§ 39. Occupation of Land for Mining and Quarrying Purposes. This principle is well illustrated by the occupancy of land for mining and quarrying purposes, as sufficient to constitute an adverse possession. Although mining and quarrying are less general, but still frequent and important industries, and entitled to the same protection under the law as agriculture, it is no longer an open question that these operations may constitute adverse possession the same as the cultivationof the soil. Where the holding is under a paper title the geographical extent of the possession, it seems, must be governed by the description contained in the paper title.

40. What Acts of Occupancy Have Been Held Sufficient to Constitute an Adverse Possession.-Cultivating or using the land in the ordinary way, fencing and continual use of the land by a claimant not residing upon it, and other acts of like character, have been held sufficient to constitute an adverse possession.

41. What Acts Have Been Held Not Sufficient.-Occasional trespasses by persons avowing an intention to make an adverse claim; disconnected trespasses, such as cutting tim

1 Ewing v. Burnett, 11 Pet. (U. S.) 412; Coleman v. Billings, 89 Ill. 183; Leeper v. Baker, 68 Mo. 400; Stephenson v. Wilson, 50 Wis. 95; 6 N. W. Rep. 240 (1880); Clement v. Perry, 34 Iowa, 567; Brumagin v. Bradshaw, 39 Calif. 24; Door v. School Dist., 4 Ark. 237; Royal v. Lisle, 15 Ga. 545; 60 Am. Dec. 712; Ford v. Wilson, 35 Miss. 490; 72 Am. Dec. 137; Moss v. Scott, 2 Dana (Ky.), 275.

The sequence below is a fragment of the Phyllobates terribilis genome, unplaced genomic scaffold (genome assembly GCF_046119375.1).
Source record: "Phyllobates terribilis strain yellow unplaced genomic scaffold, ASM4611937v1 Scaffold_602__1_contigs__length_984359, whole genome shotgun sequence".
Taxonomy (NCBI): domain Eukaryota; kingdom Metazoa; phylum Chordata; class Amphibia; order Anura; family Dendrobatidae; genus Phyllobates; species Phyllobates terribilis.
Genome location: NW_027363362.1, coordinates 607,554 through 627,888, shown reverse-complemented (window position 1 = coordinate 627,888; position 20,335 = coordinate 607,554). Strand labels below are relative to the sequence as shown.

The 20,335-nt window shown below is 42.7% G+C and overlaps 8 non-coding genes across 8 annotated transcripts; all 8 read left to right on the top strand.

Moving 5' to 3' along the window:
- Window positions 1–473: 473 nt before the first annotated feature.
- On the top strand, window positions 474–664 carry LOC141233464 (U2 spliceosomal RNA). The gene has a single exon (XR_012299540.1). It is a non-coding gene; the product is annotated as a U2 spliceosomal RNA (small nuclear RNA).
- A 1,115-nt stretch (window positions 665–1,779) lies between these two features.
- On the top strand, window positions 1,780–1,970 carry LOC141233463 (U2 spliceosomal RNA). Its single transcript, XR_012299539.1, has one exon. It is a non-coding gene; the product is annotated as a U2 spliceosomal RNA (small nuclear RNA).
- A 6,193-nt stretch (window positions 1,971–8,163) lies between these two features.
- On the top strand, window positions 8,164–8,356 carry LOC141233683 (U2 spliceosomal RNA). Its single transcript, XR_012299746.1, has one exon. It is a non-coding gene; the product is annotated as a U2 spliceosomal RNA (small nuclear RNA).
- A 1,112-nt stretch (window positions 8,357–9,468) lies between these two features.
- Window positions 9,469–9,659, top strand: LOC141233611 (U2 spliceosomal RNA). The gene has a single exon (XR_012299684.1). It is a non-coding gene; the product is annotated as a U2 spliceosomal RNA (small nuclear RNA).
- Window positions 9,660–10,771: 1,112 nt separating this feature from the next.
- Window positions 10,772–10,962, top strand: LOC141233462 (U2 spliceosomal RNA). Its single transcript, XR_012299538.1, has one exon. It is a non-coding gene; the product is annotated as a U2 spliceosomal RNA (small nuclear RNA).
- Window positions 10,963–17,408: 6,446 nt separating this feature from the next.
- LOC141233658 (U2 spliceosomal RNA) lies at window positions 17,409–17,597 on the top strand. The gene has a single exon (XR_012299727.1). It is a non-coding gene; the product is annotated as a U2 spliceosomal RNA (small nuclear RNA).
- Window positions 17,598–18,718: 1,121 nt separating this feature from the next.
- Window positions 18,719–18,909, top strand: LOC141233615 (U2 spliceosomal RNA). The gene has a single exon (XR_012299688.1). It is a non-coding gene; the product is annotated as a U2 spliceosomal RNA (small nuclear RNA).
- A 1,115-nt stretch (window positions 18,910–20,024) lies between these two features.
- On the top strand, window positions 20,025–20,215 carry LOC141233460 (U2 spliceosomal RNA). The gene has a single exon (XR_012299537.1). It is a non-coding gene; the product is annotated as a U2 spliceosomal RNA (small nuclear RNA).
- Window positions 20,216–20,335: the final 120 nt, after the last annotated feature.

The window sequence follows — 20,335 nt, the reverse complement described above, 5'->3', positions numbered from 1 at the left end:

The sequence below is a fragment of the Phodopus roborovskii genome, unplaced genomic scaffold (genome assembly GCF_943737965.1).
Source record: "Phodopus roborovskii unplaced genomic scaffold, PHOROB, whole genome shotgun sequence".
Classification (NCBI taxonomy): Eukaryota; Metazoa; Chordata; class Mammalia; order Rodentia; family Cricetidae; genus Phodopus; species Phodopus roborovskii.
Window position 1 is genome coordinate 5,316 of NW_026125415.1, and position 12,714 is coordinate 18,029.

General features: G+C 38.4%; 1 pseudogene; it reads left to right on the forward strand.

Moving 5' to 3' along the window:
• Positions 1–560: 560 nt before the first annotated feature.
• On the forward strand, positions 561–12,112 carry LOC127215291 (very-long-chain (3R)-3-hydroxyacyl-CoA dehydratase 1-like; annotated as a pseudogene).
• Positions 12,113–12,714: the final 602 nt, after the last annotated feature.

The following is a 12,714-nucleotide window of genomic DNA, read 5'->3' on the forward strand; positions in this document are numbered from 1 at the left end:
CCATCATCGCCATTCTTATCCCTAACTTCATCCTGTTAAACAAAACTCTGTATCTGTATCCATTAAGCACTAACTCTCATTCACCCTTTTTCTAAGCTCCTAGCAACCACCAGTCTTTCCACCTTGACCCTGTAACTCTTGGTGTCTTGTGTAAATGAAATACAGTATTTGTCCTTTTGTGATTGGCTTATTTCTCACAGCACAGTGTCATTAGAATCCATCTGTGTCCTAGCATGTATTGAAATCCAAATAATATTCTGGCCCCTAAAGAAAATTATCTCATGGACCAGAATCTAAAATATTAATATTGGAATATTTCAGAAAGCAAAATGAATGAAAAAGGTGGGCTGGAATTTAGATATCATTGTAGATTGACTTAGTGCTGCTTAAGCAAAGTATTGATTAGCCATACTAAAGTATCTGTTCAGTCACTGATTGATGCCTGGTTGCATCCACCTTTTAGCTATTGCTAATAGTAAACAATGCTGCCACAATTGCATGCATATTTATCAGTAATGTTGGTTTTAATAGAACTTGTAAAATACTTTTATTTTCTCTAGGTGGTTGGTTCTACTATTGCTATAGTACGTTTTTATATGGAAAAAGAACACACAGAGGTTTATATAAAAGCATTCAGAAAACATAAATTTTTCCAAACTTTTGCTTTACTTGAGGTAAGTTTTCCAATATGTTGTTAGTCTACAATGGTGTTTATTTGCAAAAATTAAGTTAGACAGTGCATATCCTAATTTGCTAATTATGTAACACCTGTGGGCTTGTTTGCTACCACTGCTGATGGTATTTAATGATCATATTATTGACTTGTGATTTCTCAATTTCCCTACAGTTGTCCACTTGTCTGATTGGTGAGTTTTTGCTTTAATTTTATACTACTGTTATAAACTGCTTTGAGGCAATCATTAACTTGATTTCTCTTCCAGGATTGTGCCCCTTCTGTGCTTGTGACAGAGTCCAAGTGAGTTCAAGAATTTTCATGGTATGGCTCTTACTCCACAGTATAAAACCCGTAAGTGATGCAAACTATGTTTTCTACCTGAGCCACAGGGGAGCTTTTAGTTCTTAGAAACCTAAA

Stephenson v. Wilson, 50 Wis. 95; 6 N. W. Rep. 240 (1880); Nilsau v.

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WHAT ACTS HELD NOT SUFFICIENT.

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ber, stripping bark and the like, however, being continued; ' a mere entry each year for the purpose of cutting grass;' annually occupying a sugar place for the sole purpose of making sugar;" payment of taxes and partial occupation by a co-tenant;* erecting cow pens, ranging cattle and occasionally cutting trees;" annual entries for the purpose of cutting timber, feeding cattle, hunting and fishing, with the cultivation of a truck patch in summer as incidental to other pursuits; use of water of a stream during a period of abundance;' going upon wild land, digging and hunting for corners and boundary lines, driving cattle on the land and employing a party to break it; using the land for the purpose of obtaining wood for fuel or fencing. for a farm in the vicinity under color of title and claim of ownership; repeated cutting of timber on outlands; " clearing land of the timber and allowing it to grow again;" having a wood pile on a vacant lot for twenty years and burying potatoes upon it for six;" digging sand on the land from time to time and selling the same; " using a way open to and occupied by the public for the purpose of getting water;" building a sidewalk on a street adjoining land over which there is such an easement;" fencing the land on three sides;" inclosing land by brush fences or fences made by felling trees lapping one upon another "have been held to be simply occasional or sporadic

1 Williams v. Wallace, 78 N. C. 354; Long v. Young, 28 Ga. 130; Refener v. Bowman, 53 Pa. St. 313; Anderson v. Harvey, 10 Gratt. (Va.) 386; Austin v. Holt, 32 Wis. 478; Washburn v. Cutter, 17 Minn. 361; Rivers v. Thompson, 46 Ala. 633; Parker v. Parker, 1 Allen (Mass.), 245; Slice v. Derrick, 2 Rich. (S. C.) 627.